VOL. 132 | NO. 244 | Monday, December 11, 2017
Letter to the Editor
Cohen: Tax Bill Really a Bad Health Care Bill
U.S. REP. STEVE COHEN
The Republican tax bill is advertised as a tax cut for the middle class, yet is anything but. In actuality, this bill is a scam to benefit the ultra-wealthy and corporate interests. Worse yet, it is a health care bill disguised as a tax bill, and a not very well thought-out one at that. If passed, this bill would repeal the individual mandate, a critical component of the Patient Protection and Affordable Care Act (ACA). This is outrageous.
The nonpartisan Congressional Budget Office (CBO) and the Joint Committee on Taxation (JCT) have estimated that by 2027, there will be 13 million fewer insured Americans if the individual mandate is repealed. The Center for American Progress estimates that by 2025, there will be 15,200 fewer Memphians with health insurance. This change will increase premiums and result in some areas having no health insurance options at all. The policy is ill-conceived, unravels our nation’s health care system and ultimately hurts the American public, least of which, the most vulnerable among us.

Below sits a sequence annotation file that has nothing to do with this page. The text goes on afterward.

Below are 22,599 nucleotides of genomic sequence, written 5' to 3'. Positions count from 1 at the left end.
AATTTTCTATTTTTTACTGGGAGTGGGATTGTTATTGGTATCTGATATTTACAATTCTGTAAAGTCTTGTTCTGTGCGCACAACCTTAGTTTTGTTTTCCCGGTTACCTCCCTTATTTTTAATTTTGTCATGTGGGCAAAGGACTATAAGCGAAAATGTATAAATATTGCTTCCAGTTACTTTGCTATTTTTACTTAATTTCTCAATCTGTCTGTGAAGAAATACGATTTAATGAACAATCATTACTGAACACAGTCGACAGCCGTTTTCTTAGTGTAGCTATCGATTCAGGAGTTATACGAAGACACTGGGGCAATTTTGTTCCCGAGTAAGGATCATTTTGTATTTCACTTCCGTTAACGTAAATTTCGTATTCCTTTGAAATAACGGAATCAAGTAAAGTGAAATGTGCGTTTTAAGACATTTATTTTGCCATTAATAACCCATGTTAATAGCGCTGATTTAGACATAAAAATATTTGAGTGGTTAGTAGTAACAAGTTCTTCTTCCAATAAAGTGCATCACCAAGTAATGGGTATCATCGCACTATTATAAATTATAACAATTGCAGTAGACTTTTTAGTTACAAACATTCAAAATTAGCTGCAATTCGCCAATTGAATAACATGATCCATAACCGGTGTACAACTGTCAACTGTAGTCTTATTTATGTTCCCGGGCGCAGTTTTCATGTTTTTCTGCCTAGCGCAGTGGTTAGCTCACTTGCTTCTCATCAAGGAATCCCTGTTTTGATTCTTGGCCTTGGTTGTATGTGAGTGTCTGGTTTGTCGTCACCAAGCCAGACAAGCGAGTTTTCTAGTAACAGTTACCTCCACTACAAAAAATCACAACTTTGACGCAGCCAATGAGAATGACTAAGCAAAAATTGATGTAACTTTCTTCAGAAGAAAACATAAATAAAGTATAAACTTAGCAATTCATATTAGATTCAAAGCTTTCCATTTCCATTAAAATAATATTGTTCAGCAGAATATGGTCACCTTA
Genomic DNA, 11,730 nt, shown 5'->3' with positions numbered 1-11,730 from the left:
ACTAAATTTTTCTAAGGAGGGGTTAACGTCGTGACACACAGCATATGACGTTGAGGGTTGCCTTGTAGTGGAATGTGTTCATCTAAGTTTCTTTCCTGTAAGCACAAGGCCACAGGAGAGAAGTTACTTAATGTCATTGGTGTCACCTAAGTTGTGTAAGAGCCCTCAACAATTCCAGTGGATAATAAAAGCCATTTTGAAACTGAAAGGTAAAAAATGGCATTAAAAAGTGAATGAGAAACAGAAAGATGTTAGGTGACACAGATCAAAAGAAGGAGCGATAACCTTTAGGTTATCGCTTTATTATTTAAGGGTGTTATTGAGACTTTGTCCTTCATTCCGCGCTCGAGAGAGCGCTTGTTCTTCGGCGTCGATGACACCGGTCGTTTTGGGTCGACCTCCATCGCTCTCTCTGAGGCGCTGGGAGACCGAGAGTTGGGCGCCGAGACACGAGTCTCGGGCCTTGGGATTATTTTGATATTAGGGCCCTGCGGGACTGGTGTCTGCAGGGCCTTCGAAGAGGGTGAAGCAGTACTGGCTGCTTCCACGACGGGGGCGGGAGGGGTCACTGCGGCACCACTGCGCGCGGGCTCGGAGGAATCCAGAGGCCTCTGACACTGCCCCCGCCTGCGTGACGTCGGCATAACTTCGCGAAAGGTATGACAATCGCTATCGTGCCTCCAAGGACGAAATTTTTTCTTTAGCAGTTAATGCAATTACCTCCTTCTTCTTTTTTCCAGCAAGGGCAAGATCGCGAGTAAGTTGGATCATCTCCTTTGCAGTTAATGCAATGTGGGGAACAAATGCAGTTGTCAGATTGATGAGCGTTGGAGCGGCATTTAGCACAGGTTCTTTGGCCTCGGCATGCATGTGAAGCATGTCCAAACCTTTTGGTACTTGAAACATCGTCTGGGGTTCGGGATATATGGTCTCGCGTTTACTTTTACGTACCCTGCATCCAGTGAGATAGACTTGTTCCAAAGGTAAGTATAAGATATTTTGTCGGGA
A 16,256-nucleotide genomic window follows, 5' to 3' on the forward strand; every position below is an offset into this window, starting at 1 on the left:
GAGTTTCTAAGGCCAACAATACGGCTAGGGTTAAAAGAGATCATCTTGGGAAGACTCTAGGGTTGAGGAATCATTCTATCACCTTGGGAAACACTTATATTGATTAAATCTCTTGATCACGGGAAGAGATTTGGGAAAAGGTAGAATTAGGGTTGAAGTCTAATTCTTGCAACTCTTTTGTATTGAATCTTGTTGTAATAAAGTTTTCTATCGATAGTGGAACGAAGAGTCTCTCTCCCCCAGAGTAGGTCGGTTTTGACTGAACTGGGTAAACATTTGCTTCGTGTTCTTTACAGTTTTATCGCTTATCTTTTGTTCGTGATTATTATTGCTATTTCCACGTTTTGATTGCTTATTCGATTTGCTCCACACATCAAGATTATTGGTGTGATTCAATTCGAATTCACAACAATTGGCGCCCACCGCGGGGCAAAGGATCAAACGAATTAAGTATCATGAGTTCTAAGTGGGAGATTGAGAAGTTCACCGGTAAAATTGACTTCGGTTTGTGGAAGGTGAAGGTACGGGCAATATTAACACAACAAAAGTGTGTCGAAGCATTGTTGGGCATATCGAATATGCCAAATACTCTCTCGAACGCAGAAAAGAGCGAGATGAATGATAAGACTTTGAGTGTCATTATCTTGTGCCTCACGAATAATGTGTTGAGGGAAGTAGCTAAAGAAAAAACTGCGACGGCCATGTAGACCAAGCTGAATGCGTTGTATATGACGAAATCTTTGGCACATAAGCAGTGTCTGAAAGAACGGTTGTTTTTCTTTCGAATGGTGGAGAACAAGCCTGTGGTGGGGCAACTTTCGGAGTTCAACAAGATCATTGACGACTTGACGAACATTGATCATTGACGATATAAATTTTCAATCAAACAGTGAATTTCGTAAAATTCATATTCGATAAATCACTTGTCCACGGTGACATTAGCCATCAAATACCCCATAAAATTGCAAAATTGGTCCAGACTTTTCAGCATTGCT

I was proud to vote in favor of the ACA. Since its passage in 2010, 20 million Americans have gained health coverage from the ACA, and tens of millions more have benefited from it, including many in Memphis.
Among its many improvements, the law allows young adults up to age 26 to stay on their parents’ insurance plan, and health insurance companies are prohibited from discriminating against patients with pre-existing conditions. It has allocated resources to our community health centers, which provide health care to millions of patients across the country. The ACA has made it clear that being a woman is not a pre-existing condition by ensuring that women can no longer be charged more for their health coverage simply because of their gender, and has guaranteed that preventative services – such as annual general check-ups, mammograms, prostate cancer screenings, HIV and other STD screenings, immunizations including flu shots, and birth control – are available free of charge. The Affordable Care Act has slowed the growth of premiums and health care spending, both for those in the individual and employer marketplaces.
Rather than tearing the law apart, I believe Congress should listen to the public and health care experts, and take meaningful steps to improve the existing law in order to lower premiums, deductibles, and prescription drug costs.
U.S. Rep. Steve Cohen represents Tennessee’s 9th Congressional District.